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KUCHING, Dec 9: The state Parti Keadilan Rakyat (PKR) is calling on Deputy Chief Minister Datuk Amar Douglas Uggah Embas to reveal the name of the federal minister who had asked Sarawak to adopt the national Land Code.
State PKR vice-chairman Boniface Willy Tumek in a statement said they are giving Uggah three days from Dec 10 to reveal the name of the minister who made that ‘offensive suggestion’, and to call for an emergency sitting of the State Legislative Assembly (DUN) to condemn and to reject the suggestion.
“Sarawak PKR is shocked by the statement made by Uggah at a meet-the-people session at Rh Entinggan, Spaoh last Saturday in which he mentioned that a minister in the Pakatan Harapan (PH) government had suggested to him that Sarawak adopt the National Land Code in replacement of the Sarawak Land Code.
“Telling off that minister is not sufficient rebuke for a matter so serious and a deputy chief minister should be capable of taking more drastic action than a mere light slap on the wrist,” he said, responding to Uggah’s statement today.
Boniface said that the National Land Code is a body of law that governs all land matters in the federated Malayan states otherwise known as Peninsular Malaysia, while the Sarawak Land Code is the law that govern all land matters in Sarawak.
He said PKR Sarawak finds it extremely offensive and hard to believe that a full minister in the PH government had the temerity to suggest something as audacious as replacing the Sarawak Land Code, one symbol of the autonomy of Sarawak as spelt out in the Malaysia Agreement 1963 (MA63), with another law that symbolises colonialism.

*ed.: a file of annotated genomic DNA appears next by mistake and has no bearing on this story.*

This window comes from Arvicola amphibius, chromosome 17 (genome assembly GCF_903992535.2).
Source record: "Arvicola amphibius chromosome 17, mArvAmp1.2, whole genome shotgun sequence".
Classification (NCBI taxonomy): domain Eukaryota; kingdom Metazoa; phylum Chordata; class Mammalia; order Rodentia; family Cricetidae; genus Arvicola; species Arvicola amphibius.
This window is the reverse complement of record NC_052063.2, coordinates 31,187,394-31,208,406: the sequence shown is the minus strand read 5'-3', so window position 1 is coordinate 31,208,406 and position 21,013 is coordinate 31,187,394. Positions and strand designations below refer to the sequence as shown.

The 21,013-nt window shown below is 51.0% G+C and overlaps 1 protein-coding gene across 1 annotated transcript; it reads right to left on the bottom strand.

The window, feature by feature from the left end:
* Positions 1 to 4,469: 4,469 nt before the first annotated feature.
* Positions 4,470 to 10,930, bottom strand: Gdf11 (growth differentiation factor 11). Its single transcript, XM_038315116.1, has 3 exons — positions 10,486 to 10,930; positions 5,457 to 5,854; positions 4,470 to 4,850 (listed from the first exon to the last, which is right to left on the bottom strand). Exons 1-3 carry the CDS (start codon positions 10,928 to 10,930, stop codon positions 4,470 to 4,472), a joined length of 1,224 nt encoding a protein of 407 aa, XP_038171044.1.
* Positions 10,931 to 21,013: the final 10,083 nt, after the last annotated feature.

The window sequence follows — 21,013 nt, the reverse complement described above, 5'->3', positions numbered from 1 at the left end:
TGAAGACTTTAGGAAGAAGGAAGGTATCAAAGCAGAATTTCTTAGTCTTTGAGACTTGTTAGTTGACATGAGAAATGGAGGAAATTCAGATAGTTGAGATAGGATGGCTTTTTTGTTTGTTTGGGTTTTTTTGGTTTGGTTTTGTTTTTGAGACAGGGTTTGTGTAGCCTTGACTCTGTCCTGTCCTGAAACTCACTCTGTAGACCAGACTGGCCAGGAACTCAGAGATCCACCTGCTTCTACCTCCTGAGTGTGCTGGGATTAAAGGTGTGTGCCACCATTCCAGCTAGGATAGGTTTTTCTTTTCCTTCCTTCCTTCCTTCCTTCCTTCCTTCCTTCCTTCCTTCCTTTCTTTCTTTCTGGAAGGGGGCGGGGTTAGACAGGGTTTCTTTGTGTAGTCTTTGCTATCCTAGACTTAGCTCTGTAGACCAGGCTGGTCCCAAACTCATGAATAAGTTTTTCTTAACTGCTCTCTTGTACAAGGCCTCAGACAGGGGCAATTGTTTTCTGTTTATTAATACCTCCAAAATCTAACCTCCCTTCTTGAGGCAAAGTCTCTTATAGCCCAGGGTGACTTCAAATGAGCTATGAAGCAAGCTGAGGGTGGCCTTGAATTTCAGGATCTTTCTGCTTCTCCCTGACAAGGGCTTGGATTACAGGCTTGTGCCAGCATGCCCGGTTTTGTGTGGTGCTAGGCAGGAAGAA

“Datuk Amar Douglas Uggah however failed to name that minister. A full minister in the PH government should have been very aware of the prevailing sentiment of Sarawakians with regards to MA63 and the autonomy of Sarawak and anything that suggest that their rights would be further eroded, even if just remotely, would have the most profound ramifications in the coming state election,” he said.
Boniface said land matters, even before the formation of Malaysia, was a matter for the government of Sarawak to administer, and to replace the Sarawak Land Code with the National Land Code would be unthinkable.
He argued that state land matters fall squarely within the State List under the Federal Constitution, meaning Sarawak has 100 per cent control and legal jurisdiction over its lands and the federal government cannot impose any law over state lands.
“That being the case, the suggestion mentioned by Uggah must be handled with a degree of seriousness proportionate to the importance and urgency of the matter.
“It would not be farfetched to say such a suggestion would not have been made unless senior leaders in the PH government had been thinking about it,” Boniface opined. — DayakDaily